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Volume 14 • Number 1 • Spring-Summer 2022

Mariana Navarrete

I am from Cancun and I Hate it

I was born and raised in Cancún, México until I was fifteen. Yeah, I know; I lived where you vacation. No, I did not go to the beach every day. No, I did not live near the beach.

Every year I came back to visit, I saw there was one more all-inclusive resort at the end of the Hotel Zone. Two years ago, on a car ride with my mom and dad, we drove through the Hotel Zone Avenue, reaching the outskirts, where the new resorts and residential areas were being built. Before I made a controversial comment, my mom stepped in.

"See all these new developments. They will bring SO much employment to Cancún!" she said.

I raised my eyebrows, did not move my cheeks, and sighed. Through the window on my right, my mom pointed out the resorts under construction, named their owners, and gave an approximate guess of the number of rooms. It is part of her job to know that since she has worked for the tourism industry for thirty years.

As she listed them all, I mentally lowered the volume of her voice and looked out the opposite window, where there were still some mangroves and native palm trees kissing the sun. I hoped she did not notice.


Cancún was home to virgin mangroves as recently as fifty years ago. They have been constantly raped by roads, resorts, apartments and money; my mom calls it “development.” Currently, the dead mangroves are public pits for the workers who die constructing the new five-star resorts. Some get electrocuted, others fall from fifty feet up, and still others never make it home—kidnapped or even killed by Narcos after a twelve-hour hour workday.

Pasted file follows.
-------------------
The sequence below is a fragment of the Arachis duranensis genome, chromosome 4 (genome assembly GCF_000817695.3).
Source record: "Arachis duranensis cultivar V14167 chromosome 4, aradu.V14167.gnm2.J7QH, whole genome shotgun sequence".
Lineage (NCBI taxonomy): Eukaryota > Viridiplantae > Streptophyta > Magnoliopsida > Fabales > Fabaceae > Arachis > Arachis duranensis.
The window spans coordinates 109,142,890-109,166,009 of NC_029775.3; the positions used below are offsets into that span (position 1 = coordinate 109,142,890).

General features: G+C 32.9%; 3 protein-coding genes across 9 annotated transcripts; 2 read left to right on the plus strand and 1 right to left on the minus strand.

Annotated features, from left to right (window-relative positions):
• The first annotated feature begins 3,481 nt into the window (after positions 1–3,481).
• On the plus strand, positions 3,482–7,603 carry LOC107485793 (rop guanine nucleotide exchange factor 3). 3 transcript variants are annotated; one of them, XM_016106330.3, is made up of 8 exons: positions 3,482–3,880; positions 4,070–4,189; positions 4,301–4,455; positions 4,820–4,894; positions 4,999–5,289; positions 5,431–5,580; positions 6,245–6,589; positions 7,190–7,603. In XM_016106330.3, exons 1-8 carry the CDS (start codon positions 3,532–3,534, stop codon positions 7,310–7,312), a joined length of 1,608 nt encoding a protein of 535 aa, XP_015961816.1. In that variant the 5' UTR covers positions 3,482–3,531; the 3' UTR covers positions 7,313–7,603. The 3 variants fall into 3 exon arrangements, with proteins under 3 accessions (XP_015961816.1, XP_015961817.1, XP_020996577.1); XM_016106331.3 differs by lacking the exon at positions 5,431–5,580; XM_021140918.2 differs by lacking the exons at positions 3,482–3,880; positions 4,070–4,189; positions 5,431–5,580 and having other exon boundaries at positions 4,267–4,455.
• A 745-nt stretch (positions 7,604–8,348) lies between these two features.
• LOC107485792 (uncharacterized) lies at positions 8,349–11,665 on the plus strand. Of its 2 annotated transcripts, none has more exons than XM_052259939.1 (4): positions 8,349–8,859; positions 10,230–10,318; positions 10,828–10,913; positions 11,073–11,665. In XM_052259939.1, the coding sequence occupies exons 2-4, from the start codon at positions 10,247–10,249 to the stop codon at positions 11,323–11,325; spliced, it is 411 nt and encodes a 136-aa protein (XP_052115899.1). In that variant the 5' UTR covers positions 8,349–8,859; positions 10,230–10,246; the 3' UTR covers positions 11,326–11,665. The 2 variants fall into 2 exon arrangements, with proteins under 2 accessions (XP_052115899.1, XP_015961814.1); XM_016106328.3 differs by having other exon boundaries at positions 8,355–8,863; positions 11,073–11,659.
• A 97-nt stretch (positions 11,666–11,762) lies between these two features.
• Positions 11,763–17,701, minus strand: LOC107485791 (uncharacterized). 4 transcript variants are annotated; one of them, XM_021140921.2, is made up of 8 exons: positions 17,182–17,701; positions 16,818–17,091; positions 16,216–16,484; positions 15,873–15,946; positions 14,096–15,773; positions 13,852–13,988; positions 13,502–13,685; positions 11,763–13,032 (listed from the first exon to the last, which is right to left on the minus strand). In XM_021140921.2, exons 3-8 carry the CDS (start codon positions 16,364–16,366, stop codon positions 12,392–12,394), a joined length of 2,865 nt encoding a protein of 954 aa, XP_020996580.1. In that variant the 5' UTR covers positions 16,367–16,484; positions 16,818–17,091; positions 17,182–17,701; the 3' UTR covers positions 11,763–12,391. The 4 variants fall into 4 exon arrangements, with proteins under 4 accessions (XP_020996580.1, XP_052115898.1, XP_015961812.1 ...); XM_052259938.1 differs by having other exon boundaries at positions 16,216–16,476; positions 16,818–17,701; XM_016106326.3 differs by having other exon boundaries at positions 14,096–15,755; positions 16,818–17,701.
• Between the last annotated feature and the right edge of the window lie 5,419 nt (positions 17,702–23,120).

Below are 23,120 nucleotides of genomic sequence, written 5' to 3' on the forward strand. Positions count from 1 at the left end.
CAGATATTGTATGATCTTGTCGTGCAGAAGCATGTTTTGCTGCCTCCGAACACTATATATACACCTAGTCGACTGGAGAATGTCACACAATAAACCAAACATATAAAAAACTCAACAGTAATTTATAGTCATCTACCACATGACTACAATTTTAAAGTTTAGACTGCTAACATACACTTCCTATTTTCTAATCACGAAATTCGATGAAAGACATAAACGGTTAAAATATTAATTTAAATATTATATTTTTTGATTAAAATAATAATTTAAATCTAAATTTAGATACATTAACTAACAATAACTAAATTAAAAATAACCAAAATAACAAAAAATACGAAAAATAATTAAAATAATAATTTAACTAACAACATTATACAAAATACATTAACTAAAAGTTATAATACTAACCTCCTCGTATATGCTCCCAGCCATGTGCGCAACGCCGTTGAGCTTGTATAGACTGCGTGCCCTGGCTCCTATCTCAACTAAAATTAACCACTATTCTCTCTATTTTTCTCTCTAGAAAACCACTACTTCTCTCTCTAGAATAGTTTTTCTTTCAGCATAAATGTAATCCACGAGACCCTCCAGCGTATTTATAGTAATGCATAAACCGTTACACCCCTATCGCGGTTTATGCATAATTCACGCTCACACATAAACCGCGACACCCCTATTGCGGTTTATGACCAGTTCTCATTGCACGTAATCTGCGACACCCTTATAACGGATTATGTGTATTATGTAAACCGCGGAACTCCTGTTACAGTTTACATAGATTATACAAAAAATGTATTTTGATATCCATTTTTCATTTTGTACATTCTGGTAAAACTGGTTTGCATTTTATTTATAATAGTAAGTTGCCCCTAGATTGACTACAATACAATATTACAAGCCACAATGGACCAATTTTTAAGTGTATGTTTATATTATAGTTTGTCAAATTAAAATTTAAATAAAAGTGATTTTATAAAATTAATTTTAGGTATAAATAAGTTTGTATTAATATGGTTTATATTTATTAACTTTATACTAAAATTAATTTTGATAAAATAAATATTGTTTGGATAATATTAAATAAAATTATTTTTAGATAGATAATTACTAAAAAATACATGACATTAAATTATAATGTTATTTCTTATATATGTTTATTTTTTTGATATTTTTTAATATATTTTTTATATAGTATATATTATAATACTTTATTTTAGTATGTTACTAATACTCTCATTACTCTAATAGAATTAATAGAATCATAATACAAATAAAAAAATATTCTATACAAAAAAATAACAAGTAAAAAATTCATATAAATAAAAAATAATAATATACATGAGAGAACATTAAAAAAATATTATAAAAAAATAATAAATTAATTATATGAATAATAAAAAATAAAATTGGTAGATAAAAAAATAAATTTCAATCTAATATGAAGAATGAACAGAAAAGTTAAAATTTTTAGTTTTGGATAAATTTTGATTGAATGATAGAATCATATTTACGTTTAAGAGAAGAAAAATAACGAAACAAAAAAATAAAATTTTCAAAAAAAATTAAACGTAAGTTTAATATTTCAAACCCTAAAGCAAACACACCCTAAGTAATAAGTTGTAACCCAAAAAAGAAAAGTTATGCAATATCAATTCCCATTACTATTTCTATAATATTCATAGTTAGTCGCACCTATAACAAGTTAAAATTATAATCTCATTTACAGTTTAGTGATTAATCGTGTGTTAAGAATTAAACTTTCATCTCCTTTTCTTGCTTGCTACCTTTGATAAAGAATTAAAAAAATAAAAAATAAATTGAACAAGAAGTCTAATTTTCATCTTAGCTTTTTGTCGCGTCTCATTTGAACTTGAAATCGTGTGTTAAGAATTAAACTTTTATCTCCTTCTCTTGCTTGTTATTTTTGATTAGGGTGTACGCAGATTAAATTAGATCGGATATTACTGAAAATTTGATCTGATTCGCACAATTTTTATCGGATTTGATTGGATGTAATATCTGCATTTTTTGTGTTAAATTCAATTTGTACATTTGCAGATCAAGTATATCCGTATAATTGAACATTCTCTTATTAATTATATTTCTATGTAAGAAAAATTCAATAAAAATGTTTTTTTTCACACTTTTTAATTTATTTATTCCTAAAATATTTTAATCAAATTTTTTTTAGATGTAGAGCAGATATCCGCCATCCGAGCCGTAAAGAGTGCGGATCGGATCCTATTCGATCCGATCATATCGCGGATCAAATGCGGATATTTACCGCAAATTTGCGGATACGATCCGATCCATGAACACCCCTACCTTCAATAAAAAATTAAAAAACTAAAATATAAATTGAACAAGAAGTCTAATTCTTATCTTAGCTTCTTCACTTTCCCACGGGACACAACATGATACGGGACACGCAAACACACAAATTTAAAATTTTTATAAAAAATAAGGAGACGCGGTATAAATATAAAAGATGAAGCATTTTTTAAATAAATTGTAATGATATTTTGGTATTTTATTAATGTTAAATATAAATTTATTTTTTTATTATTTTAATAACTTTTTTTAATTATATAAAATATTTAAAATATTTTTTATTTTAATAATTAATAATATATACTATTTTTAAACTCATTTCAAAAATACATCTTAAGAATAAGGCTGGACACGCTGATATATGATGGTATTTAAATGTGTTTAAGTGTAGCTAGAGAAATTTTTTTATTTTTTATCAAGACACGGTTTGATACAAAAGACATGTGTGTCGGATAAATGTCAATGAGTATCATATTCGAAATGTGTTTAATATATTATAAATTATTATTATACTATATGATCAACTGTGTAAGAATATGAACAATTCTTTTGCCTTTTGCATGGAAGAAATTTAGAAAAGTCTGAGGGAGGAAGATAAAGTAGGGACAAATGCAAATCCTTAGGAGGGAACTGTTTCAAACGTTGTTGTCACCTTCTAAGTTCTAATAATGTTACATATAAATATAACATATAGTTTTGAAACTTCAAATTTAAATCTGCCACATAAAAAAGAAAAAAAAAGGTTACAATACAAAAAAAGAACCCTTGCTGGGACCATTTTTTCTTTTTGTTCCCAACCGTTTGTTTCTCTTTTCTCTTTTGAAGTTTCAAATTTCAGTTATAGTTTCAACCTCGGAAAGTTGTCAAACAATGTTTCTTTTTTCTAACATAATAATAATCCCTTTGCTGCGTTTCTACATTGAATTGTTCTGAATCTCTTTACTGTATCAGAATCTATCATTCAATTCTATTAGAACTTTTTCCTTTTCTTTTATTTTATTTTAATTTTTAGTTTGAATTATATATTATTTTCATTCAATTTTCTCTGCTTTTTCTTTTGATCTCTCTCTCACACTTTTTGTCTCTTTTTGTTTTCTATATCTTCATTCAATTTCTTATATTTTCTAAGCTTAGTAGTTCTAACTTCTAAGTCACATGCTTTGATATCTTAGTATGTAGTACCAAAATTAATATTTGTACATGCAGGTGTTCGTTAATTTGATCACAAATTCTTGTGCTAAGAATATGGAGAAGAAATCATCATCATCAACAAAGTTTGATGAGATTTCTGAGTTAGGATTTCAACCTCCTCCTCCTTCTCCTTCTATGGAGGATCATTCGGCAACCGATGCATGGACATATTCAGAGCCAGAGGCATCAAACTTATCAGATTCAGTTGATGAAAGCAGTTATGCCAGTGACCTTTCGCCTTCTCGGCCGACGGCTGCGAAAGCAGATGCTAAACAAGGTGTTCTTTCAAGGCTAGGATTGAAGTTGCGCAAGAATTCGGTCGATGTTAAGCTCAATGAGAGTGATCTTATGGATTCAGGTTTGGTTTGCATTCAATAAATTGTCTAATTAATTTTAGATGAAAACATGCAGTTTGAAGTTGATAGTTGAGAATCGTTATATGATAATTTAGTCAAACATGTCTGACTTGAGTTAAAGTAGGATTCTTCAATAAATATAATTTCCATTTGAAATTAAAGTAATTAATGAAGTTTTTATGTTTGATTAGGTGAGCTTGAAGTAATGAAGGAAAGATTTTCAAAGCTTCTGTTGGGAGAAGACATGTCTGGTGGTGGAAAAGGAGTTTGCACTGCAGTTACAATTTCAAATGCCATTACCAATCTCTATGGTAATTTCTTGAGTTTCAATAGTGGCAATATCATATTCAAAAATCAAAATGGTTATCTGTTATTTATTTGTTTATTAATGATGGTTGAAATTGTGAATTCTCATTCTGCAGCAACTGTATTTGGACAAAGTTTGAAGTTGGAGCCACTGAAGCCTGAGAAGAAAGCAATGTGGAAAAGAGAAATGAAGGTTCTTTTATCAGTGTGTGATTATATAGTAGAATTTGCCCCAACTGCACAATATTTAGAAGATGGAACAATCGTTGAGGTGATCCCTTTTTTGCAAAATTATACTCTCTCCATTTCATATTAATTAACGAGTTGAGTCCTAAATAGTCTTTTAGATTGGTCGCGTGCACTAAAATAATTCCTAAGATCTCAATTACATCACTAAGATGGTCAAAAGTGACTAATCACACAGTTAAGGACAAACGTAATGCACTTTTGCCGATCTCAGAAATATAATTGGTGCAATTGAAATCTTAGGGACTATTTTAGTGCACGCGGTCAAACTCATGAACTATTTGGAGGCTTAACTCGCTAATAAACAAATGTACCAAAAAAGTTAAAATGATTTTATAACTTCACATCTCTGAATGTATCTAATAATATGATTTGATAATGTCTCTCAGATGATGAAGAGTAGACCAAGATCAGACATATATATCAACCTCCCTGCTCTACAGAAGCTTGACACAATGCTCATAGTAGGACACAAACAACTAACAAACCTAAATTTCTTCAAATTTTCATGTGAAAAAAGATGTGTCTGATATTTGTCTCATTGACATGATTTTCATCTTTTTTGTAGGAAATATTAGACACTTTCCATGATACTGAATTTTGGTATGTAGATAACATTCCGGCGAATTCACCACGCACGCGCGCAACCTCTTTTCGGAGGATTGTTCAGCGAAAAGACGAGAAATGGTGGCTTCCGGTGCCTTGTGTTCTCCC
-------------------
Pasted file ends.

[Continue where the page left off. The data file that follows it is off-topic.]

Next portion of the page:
Such a place is the new area of Cancún called Playa Mujeres. It is the new Hotel Zone, and a pure tax haven, too, with elegant service. A beachfront paradise. My mom says it is "what anyone would die for." A year ago, several construction workers went missing there. Apparently, the owners of the property owed the Narcos some money. The workers’ bodies were found weeks later near the dead mangroves, smashed by leftover concrete. They were removed before the resorts were inaugurated.

You might wonder why development in Cancún bothers me so much. My answer is quite complex. I did not know any of the workers who died. I am not a biology fan who knows by heart the mangroves' characteristics (though I wish I knew more). I have not worked for the tourism industry at Cancún. I just remember my childhood years, when there were more public beach accesses and so many green mangroves that some crossed the streets, connecting the Nichupté lagoon with the ocean, making a turquoise canal where alligators and sharks met.